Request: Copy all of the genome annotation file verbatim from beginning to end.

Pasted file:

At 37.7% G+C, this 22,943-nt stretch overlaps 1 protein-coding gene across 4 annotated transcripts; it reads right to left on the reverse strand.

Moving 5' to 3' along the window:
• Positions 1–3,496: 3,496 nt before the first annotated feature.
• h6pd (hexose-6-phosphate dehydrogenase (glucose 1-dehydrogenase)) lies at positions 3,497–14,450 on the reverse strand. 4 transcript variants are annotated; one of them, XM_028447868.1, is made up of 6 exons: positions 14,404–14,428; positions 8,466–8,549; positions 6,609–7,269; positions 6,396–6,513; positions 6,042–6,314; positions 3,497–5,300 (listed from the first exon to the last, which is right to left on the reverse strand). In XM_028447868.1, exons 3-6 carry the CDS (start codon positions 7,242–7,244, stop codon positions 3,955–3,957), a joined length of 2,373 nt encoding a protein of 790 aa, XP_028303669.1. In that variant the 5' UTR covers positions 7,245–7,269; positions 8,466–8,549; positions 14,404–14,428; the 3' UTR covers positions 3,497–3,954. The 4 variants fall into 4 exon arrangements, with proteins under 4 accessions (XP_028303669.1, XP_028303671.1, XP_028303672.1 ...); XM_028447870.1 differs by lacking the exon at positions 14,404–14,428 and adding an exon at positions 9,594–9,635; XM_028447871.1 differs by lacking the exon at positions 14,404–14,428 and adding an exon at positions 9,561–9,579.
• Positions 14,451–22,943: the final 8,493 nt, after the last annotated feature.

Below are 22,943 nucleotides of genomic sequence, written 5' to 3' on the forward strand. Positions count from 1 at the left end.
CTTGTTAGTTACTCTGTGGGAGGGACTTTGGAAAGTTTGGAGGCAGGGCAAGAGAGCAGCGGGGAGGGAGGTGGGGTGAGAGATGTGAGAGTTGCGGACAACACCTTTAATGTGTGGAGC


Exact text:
At 37.7% G+C, this 22,943-nt stretch overlaps 1 protein-coding gene across 4 annotated transcripts; it reads right to left on the reverse strand.

Moving 5' to 3' along the window:
• Positions 1–3,496: 3,496 nt before the first annotated feature.
• h6pd (hexose-6-phosphate dehydrogenase (glucose 1-dehydrogenase)) lies at positions 3,497–14,450 on the reverse strand. 4 transcript variants are annotated; one of them, XM_028447868.1, is made up of 6 exons: positions 14,404–14,428; positions 8,466–8,549; positions 6,609–7,269; positions 6,396–6,513; positions 6,042–6,314; positions 3,497–5,300 (listed from the first exon to the last, which is right to left on the reverse strand). In XM_028447868.1, exons 3-6 carry the CDS (start codon positions 7,242–7,244, stop codon positions 3,955–3,957), a joined length of 2,373 nt encoding a protein of 790 aa, XP_028303669.1. In that variant the 5' UTR covers positions 7,245–7,269; positions 8,466–8,549; positions 14,404–14,428; the 3' UTR covers positions 3,497–3,954. The 4 variants fall into 4 exon arrangements, with proteins under 4 accessions (XP_028303669.1, XP_028303671.1, XP_028303672.1 ...); XM_028447870.1 differs by lacking the exon at positions 14,404–14,428 and adding an exon at positions 9,594–9,635; XM_028447871.1 differs by lacking the exon at positions 14,404–14,428 and adding an exon at positions 9,561–9,579.
• Positions 14,451–22,943: the final 8,493 nt, after the last annotated feature.

Below are 22,943 nucleotides of genomic sequence, written 5' to 3' on the forward strand. Positions count from 1 at the left end.
CTTGTTAGTTACTCTGTGGGAGGGACTTTGGAAAGTTTGGAGGCAGGGCAAGAGAGCAGCGGGGAGGGAGGTGGGGTGAGAGATGTGAGAGTTGCGGACAACACCTTTAATGTGTGGAGC